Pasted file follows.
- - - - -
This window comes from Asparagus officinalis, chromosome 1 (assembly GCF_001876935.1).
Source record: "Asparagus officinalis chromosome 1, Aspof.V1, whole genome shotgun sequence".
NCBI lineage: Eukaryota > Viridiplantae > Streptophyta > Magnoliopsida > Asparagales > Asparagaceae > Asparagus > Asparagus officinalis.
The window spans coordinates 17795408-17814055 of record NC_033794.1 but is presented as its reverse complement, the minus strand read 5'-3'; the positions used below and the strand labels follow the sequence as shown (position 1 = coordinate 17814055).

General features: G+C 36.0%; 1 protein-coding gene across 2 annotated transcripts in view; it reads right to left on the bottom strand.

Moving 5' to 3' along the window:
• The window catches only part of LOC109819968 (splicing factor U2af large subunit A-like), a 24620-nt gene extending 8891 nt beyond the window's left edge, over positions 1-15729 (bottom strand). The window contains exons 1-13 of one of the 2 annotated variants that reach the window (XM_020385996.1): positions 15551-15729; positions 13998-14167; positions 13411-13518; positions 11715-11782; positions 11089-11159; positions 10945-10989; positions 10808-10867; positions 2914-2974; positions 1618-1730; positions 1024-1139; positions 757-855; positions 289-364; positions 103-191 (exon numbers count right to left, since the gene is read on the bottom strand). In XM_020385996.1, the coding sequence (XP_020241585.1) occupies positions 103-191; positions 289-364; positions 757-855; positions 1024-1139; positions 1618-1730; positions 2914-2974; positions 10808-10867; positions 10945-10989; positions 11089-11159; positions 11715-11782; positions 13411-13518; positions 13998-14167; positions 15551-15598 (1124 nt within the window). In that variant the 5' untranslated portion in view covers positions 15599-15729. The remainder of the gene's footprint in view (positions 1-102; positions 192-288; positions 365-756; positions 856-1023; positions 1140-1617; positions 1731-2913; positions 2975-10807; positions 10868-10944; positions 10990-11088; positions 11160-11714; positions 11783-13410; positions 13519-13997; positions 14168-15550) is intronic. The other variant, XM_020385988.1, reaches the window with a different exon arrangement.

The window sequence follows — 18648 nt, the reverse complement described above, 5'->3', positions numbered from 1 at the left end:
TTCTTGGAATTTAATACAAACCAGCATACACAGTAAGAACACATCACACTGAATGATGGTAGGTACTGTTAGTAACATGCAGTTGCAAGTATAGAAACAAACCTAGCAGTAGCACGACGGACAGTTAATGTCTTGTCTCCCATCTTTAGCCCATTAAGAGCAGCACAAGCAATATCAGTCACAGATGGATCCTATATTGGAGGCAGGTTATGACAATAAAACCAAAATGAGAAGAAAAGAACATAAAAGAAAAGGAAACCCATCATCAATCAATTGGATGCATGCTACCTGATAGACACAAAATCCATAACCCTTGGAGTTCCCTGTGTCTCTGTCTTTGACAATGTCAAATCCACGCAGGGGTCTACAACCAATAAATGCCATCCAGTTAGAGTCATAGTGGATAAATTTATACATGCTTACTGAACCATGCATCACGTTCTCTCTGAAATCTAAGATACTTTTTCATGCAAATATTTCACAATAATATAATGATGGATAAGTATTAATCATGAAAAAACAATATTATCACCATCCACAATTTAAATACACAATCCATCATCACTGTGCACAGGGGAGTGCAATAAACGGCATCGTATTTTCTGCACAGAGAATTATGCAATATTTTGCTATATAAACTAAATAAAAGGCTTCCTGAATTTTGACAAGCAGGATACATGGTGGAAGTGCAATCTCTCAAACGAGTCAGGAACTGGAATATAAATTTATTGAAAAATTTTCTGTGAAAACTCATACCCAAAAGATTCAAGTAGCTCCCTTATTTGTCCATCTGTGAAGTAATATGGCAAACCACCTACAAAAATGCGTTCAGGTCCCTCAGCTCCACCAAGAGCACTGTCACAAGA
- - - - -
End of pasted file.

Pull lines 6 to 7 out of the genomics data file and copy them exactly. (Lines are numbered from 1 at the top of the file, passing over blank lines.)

Moving 5' to 3' along the window:
• The window catches only part of LOC109819968 (splicing factor U2af large subunit A-like), a 24620-nt gene extending 8891 nt beyond the window's left edge, over positions 1-15729 (bottom strand). The window contains exons 1-13 of one of the 2 annotated variants that reach the window (XM_020385996.1): positions 15551-15729; positions 13998-14167; positions 13411-13518; positions 11715-11782; positions 11089-11159; positions 10945-10989; positions 10808-10867; positions 2914-2974; positions 1618-1730; positions 1024-1139; positions 757-855; positions 289-364; positions 103-191 (exon numbers count right to left, since the gene is read on the bottom strand). In XM_020385996.1, the coding sequence (XP_020241585.1) occupies positions 103-191; positions 289-364; positions 757-855; positions 1024-1139; positions 1618-1730; positions 2914-2974; positions 10808-10867; positions 10945-10989; positions 11089-11159; positions 11715-11782; positions 13411-13518; positions 13998-14167; positions 15551-15598 (1124 nt within the window). In that variant the 5' untranslated portion in view covers positions 15599-15729. The remainder of the gene's footprint in view (positions 1-102; positions 192-288; positions 365-756; positions 856-1023; positions 1140-1617; positions 1731-2913; positions 2975-10807; positions 10868-10944; positions 10990-11088; positions 11160-11714; positions 11783-13410; positions 13519-13997; positions 14168-15550) is intronic. The other variant, XM_020385988.1, reaches the window with a different exon arrangement.